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    Need a solid state fuse

    Is it possible to produce a solid state fuse with minimal and simple components to retro fit to a multimeter at its regular fuse holder?

    I don't mind drilling a couple of small holes in the case for any wires to an external circuit board if necessary.

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    Re: Need a solid state fuse

    If you burn your multimeter fuse so frequently you are probably doing something wrong so you should reconsider your methods or be more careful while using it.
    Please don't make requests for help in private using PM. Create a thread in the forum so that other members can benefit from the posted answers.

    Consider reading this before posting : How To Ask Questions The Smart Way



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    Re: Need a solid state fuse

    Yes I agree with Alex You doing something wrong if this is often stiruation. I have only one need to change 200mA fuse in multimeter.



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    Re: Need a solid state fuse

    Yes, it should theoretically be possible. Multimeters use a fast blow fuse, though, so a proper replacement would require fast circuitry. From what I've seen, it seems the fast-blow fuse in multimeters respond to over-current within several hundred microseconds. I don't think a PTC fuse would suffice, as it relies on the temperature change of a device which is in good thermal contact with the PCB—i.e., its thermal time constant is relatively slow.

    In my mind, you'd probably want to go for a low-Rds MOSFET to carry the current, in series with a current sense resistor, across which a comparator is placed to turn the MOSFET off when over-current has been reached. You'd want it to have a latching action to keep it off (hysteresis), and then either a timer or a button to reset your "fuse."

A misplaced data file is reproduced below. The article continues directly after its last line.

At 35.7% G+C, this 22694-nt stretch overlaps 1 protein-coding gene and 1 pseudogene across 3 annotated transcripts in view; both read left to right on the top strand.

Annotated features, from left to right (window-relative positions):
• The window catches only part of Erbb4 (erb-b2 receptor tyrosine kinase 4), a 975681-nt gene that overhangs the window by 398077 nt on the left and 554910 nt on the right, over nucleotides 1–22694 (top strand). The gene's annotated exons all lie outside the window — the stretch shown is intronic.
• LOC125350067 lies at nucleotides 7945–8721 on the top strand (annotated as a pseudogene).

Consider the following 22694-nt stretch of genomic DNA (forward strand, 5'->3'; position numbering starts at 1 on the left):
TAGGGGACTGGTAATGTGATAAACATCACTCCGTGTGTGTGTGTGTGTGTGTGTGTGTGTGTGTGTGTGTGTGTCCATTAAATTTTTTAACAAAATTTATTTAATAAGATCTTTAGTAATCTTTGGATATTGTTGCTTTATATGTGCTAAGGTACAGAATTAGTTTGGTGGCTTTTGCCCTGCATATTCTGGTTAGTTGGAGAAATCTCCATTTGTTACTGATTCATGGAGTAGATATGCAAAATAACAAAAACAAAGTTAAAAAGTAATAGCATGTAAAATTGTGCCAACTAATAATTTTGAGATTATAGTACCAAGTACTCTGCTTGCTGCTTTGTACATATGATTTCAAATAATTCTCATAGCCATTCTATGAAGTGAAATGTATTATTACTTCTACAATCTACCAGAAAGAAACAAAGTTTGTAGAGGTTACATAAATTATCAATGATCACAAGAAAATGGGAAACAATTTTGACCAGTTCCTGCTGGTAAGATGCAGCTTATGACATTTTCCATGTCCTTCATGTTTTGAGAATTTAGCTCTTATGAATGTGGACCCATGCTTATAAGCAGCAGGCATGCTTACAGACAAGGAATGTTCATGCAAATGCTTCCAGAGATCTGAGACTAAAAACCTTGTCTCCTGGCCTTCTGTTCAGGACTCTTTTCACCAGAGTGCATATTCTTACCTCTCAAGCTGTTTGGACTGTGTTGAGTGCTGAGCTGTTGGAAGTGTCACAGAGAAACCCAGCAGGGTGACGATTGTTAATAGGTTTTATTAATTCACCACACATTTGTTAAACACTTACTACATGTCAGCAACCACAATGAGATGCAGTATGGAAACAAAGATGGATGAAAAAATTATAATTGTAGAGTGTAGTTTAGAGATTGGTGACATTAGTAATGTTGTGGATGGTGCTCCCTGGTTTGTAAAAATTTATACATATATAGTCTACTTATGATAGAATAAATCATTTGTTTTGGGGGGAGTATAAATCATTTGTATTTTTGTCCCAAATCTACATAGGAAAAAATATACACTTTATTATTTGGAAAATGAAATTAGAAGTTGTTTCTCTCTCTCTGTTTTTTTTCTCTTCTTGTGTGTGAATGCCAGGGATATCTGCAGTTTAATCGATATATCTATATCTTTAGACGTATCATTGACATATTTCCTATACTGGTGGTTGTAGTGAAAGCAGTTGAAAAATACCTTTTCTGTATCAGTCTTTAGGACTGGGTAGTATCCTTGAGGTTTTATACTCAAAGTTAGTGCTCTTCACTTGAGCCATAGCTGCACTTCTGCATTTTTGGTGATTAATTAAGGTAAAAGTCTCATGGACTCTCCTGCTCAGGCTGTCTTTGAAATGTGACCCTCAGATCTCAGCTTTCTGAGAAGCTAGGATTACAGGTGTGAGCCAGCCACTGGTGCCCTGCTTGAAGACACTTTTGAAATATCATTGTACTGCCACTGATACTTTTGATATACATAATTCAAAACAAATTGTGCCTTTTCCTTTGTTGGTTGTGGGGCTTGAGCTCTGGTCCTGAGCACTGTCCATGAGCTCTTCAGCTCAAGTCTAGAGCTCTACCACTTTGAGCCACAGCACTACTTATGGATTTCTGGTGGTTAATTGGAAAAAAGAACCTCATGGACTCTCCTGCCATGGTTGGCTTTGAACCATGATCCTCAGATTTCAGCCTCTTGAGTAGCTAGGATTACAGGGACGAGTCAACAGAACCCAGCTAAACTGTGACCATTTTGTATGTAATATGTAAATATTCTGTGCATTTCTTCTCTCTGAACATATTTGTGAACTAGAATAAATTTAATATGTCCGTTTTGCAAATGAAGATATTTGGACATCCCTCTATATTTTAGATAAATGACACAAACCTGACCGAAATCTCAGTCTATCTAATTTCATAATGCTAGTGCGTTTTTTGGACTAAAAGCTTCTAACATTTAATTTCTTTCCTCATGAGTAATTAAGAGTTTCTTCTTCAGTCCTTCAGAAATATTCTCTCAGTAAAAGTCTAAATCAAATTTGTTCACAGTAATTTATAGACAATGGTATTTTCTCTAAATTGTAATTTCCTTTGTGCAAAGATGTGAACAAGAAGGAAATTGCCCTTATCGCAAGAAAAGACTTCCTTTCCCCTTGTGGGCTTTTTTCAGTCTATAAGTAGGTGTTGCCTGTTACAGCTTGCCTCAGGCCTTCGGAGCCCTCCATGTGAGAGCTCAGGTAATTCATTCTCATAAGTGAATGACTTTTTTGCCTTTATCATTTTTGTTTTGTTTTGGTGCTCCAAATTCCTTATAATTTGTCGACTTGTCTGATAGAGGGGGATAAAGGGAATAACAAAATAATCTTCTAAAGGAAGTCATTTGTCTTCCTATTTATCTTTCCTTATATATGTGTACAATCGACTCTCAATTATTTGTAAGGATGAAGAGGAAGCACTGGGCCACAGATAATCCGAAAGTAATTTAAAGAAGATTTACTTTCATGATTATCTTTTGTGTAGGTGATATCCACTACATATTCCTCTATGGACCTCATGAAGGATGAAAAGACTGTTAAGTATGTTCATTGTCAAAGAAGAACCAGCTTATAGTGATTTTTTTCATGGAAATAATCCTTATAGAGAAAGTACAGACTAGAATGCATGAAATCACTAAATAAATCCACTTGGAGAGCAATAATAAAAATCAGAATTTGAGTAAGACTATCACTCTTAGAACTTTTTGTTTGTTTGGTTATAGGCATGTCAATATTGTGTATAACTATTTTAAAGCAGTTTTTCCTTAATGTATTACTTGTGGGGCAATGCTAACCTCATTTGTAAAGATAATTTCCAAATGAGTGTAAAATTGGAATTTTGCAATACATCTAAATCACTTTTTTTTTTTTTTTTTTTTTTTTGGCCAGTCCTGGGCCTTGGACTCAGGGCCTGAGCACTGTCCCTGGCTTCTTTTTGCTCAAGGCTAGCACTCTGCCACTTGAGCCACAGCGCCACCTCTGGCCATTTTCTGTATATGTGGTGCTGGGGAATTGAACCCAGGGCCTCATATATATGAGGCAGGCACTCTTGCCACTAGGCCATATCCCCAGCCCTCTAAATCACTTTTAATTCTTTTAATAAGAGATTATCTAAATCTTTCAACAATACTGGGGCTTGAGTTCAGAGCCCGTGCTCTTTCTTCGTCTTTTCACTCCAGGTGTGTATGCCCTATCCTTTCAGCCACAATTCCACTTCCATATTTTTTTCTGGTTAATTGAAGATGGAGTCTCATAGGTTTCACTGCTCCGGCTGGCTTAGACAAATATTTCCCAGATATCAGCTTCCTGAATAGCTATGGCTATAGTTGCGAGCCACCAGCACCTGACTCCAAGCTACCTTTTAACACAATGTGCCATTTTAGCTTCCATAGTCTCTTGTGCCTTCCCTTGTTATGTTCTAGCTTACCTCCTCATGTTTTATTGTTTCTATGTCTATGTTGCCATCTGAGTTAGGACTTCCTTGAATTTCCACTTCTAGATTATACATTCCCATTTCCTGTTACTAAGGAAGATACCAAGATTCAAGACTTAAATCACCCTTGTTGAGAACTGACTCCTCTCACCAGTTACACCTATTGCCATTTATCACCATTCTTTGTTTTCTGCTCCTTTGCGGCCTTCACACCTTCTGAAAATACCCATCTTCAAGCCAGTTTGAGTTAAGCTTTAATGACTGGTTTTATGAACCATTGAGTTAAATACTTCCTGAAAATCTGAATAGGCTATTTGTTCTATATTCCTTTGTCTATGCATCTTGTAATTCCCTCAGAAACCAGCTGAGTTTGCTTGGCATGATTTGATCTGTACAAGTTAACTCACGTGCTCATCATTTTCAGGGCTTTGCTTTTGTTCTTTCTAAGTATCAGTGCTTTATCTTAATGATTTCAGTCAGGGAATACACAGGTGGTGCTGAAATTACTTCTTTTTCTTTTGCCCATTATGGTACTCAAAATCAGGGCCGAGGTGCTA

Perhaps it would be insightful for you to describe why you want to do this.



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    Re: Need a solid state fuse

    Quote Originally Posted by tpetar View Post
    I have only one need to change 200mA fuse in multimeter.
    You could use a self-resetting PTC fuse, also called varistor or metal-oxide-varistor (MOV), see e.g. such ones ( <-- direct PDF download).

    I've used such a MOV successfully in my DMM for many years: Click image for larger version. 

Name:	PTC_resettable_fuse-radial.jpg 
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ID:	77648


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    Re: Need a solid state fuse

    You can try out this.It needs resetting using a switch after every trip.
    http://www.circuitstoday.com/simple-elecronic-fuse



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    Re: Need a solid state fuse

    I must say, that this situation is not normal and common in using of multimeter instruments.

    First when you measuring some current you check that is value in range of instrument capabilities.

    Then put ammeter on multimeter on max, let say 10A. If you see that value is under 200mA or 0,2A, then you can switch on 200mA range on multimeter to get better resolution.